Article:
or the court. We separately address the rejected new claims.

      A. Fraud in the Inducement

      Plaintiff contends the addition of a fraud in the inducement claim was

"fundamentally necessary . . . so that its claims against [d]efendants were

streamlined and compatible with what was discovered during the litigation

process." Plaintiff acknowledges, as it did before the trial judge, that the fraud

count in the original complaint is distinct from fraud in the inducement. The

judge, citing Cutler v. Dorn, determined plaintiff's motion to add the claim was


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                                        5
not warranted "[w]here[, as here,] the merits are marginal and the substance

generally irrelevant to the main claim" and the proposed amendment would

"unduly protract the litigation and cause delay." Cutler, 

390 N.J. Super. 238

,

257 (App. Div. 2007) (holding that the trial court's denial of plaintiff's motion

to amend his discrimination claim at trial to include a claim of retaliation was

warranted where "defense was not on notice of an intended additional claim . . .

and would need additional time to prepare to defend such a claim" and allowing

the amendment "would 'change the entire complexion of the case'"), aff'd in part,

rev'd in part, 

196 N.J. 419

, 441 (2008). The judge told plaintiff's counsel:

            You have a complaint that includes fraud. I don't see
            fraud in the inducement, anything that you've told me,
            that you couldn't have pled in the beginning. I haven't
            read the transcript again[,] but I remember on the
            original summary judgment return date, [2] we argued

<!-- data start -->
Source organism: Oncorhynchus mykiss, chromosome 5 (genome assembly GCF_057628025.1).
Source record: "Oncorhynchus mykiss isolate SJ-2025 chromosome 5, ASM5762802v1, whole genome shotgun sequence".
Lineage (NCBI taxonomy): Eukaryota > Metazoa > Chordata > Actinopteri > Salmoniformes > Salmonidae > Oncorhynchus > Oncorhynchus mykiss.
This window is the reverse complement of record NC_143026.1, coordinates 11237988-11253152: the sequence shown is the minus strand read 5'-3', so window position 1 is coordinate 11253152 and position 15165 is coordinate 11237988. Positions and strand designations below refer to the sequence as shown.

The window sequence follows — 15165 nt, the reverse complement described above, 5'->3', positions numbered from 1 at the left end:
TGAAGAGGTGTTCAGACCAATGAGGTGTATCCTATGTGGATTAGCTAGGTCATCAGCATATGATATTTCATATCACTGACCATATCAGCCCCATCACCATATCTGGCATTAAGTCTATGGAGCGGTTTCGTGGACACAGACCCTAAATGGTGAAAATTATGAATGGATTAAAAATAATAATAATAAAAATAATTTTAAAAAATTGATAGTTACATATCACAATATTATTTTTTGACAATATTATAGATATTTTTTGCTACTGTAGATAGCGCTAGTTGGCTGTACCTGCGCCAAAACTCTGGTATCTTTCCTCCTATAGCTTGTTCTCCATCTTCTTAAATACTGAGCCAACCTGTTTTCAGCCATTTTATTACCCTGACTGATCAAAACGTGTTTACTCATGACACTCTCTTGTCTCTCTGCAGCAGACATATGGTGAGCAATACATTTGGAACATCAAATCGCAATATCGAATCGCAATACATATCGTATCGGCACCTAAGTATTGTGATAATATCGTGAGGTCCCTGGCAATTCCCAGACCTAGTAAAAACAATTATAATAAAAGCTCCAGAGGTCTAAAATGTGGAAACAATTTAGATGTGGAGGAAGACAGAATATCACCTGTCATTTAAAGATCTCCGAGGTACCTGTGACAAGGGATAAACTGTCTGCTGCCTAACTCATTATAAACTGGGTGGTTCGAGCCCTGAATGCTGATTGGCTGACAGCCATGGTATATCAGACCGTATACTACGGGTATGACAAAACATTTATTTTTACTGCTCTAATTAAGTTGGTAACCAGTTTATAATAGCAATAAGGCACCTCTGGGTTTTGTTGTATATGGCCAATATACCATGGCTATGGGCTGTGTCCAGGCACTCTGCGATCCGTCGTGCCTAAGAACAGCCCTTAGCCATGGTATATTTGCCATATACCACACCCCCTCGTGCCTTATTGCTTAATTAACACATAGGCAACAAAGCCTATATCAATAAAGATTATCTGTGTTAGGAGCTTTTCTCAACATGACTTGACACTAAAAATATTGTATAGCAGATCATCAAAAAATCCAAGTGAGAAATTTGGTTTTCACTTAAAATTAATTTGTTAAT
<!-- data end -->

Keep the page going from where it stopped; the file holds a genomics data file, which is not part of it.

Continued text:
about it and the language is pretty — all[-]
            encompassing in that contract.

            And so one of the things — whether you did it off the
            cuff or whether or not you had already thought it
            through or maybe that was part of your ultimate
            strategy[,] but you said, look, I don't need to be dictated
            to by the language of this contract and its strictness,
            including torts and all the other things that it doesn't
            allow you to sue for because I wouldn’t have entered
            into this if I had known that they were going to send the

2
  Defendants' initial summary judgment motion was denied without prejudice
for being "unripe." Defendants' refiled summary judgment motion is the subject
of this appeal.
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                                        6
             wrong person. So you knew it at that time. You could
             have amended immediately. You already made those
             arguments to me.

                    ....

             . . . But you have not provided me with reasonable
             grounds to amend the complaint at this time with
             something you've already known about and seemingly
             was the genesis of your whole case.


      We take no issue with the judge's finding that allowing the amendment would

further prolong the litigation. Plaintiff was aware of facts relied upon to support a

fraud in the inducement claim when the litigation commenced. By the time plaintiff

moved to amend, discovery had already been extended discovery three times–the